Housing trends today are decidedly toward luxury and comfort, and nowhere in contemporary homes is this more evident than in the master bedroom and bathroom. A trend is a long-term direction in the housing and interiors industries, as opposed to a fad, which burns itself out after about two seasons. This trend, which began about seven years ago, is now firmly established and fueled with a wealth of new product innovations that bespeak elegance and luxury. This trend will continue for many years to come. Key words include: useful, beautiful, and meaningful furnishings and design.
Bedrooms are places appropriate for lavish use of fabric: custom
bedspreads and ensembles, matching window treatments, cushions or
upholstery, and layered table skirts. They also are backgrounds
for serene living where today’s active homeowner comes to
de-stress and reconnect with the personal elements and experiences
that revitalize. These may include a little extra sleep time in
a perfectly lovely setting or some media time for unwinding or reading
in a quiet and handsome setting.
Another trend is the spa-like bath experience, custom detailed for
home. The master bedroom connects to an upscale bathroom in new
homes, and in remodels walls are being removed to create, for example,
one larger luxury master bathroom from a modest-sized existing master
and a family bath. Once the walls are down, the architect or home
designer creates a custom space that provides innovative features.
The goals of new and renovation design far outreach yesteryear’s
Spartan bath and grooming cubicles. It is a rejuvenating place where
small indulgences lift loads of care off the shoulders of its owners.
It is a place . . . a room . . . a destination.
WHAT’S NEW ABOUT THE NEW BATH
Never before have so many trends been directed toward the bathroom.
Here are some of the newest trends for bringing products that feed
the soul into the most private of rooms:
• To begin, cabinets are being replaced with fabulous alternatives
from antique furniture fitted with plumbing for the sink to jet-age
futuristic new cabinets. Where the vintage look is achieved, art
and accessories such as fine china figurines and carefully sealed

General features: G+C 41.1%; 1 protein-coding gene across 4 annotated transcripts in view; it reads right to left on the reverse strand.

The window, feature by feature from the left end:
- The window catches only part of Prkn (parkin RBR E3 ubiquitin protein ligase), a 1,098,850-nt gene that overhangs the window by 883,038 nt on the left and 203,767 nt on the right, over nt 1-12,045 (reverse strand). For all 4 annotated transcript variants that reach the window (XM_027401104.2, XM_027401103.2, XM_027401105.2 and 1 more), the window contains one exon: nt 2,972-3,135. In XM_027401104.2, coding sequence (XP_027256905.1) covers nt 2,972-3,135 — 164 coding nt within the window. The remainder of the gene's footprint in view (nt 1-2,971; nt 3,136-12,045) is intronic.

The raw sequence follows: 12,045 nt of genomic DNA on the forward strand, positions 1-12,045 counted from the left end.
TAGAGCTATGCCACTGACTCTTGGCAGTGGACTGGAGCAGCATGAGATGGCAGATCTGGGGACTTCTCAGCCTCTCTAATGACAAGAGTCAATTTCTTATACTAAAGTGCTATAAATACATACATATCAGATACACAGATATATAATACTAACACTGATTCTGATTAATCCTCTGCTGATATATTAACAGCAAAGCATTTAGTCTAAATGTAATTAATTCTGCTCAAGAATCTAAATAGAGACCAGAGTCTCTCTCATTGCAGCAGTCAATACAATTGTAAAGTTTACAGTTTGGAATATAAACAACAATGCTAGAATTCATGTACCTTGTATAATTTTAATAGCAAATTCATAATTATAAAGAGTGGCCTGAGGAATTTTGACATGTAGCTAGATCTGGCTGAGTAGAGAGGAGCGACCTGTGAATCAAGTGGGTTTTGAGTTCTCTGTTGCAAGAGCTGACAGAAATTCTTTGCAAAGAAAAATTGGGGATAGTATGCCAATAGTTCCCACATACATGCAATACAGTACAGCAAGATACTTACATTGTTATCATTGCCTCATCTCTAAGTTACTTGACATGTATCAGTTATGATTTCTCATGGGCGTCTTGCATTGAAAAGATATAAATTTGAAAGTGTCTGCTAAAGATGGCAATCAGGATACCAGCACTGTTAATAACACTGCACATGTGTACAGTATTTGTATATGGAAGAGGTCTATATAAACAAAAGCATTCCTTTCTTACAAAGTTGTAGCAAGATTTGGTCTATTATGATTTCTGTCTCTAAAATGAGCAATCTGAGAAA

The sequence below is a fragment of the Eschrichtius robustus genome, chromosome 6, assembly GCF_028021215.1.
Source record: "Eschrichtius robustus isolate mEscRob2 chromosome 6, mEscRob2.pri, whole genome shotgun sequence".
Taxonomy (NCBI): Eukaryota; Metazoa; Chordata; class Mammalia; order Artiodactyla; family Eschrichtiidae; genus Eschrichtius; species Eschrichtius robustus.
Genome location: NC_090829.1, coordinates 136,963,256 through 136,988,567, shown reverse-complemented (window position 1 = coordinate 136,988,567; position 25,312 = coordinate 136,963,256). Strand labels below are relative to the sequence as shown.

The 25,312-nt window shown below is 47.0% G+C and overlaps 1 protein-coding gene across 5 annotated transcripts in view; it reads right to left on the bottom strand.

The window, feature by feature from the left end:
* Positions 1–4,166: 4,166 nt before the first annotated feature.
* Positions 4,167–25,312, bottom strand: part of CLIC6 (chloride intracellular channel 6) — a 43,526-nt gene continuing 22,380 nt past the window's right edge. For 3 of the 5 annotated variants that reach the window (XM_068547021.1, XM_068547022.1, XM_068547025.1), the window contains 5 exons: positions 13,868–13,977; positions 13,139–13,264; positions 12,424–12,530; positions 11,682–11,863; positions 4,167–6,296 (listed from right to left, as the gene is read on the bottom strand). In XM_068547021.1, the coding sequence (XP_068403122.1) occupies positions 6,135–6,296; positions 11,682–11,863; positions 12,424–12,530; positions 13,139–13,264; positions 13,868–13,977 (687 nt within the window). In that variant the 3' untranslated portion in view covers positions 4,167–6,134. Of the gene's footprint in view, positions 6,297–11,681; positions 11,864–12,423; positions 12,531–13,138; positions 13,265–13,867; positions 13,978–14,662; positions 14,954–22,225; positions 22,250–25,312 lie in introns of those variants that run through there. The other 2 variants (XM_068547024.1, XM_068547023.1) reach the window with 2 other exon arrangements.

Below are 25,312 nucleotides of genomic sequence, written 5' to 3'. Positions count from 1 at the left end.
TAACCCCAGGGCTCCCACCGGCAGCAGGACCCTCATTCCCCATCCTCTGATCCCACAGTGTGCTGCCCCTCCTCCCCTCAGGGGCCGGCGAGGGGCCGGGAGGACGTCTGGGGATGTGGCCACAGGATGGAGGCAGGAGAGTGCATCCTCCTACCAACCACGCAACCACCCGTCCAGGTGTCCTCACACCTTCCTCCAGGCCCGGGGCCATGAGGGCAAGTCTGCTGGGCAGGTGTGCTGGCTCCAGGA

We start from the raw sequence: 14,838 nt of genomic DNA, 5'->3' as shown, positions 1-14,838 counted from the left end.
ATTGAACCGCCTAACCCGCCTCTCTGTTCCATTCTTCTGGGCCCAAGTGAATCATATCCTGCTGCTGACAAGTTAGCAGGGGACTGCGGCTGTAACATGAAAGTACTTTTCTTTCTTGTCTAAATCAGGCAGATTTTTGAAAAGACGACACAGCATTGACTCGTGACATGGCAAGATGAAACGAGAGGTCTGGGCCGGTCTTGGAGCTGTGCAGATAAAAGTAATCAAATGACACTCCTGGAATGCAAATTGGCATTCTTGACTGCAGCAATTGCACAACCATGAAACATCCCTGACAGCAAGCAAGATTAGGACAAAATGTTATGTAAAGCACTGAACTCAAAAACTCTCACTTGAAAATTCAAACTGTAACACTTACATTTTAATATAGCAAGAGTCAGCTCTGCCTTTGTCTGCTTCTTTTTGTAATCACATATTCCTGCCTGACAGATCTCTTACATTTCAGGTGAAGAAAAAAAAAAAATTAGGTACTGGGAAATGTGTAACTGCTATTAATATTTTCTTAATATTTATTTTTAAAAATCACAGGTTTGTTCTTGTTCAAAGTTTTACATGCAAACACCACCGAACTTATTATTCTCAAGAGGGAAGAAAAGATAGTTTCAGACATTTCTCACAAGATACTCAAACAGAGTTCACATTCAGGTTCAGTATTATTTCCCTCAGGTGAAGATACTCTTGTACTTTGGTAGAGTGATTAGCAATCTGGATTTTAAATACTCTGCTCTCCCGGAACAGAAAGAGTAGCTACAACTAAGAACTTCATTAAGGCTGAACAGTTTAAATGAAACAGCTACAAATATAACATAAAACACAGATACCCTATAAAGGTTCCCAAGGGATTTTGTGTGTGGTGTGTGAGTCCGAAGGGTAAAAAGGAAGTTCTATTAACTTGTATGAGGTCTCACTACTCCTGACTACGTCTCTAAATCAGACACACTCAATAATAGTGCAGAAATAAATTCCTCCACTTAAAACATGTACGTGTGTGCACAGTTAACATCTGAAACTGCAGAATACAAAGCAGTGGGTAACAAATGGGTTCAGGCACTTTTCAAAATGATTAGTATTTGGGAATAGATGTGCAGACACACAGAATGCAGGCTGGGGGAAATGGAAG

artwork lend a homey feel to the bath.
Counter heights are now adjustable, custom fitting the user for
his or her comfort and convenience—taller or shorter than
“standard” heights. This trend may be termed “Free
Style” and represent a turn away from matched and fitted looks.
Curved legs and fine furniture looks for cabinetry are key elements.
Another view of Free Style includes freestanding vanity sinks and
standalone sculpted tubs set apart from any supporting elements.
New tubs have become modern from a comfort and ergonomic viewpoint.
• Basins also have become a key artistic element. No longer
interested in plain white porcelain sinks, color can be a bold blast
of intensity for a small accent. Rainbows of hues in the bath include
glass sinks in a range of spectacular, fire-bright colors to faucets
and decorative hardware on cabinetry.
Sinks often are standalone items above the custom base cabinetry
or furniture piece. Basins may be tinted glass, hand-wrought brass,
ceramic, crystal or fine hard wood atop counter surfaces sized to
match the scale of the basin. Spigots are imaginative, crafted from
sand-cast metals. Many are wall-mounted, jutting from mirror or
textured wall treatment such as tile or stone. These spigots cascade
water into the bowl in a stylish, waterfall fashion.
• Adornments is another trend. We see botanical artistry at
the end of faucet handles. High-end bath sinks may be adorned, for
example, with diamonds and black Tahitian pearls set in 18-karkat
Washable suede as a finish material on drawer hardware indicates
a trend toward things that feel comforting to the touch. It is a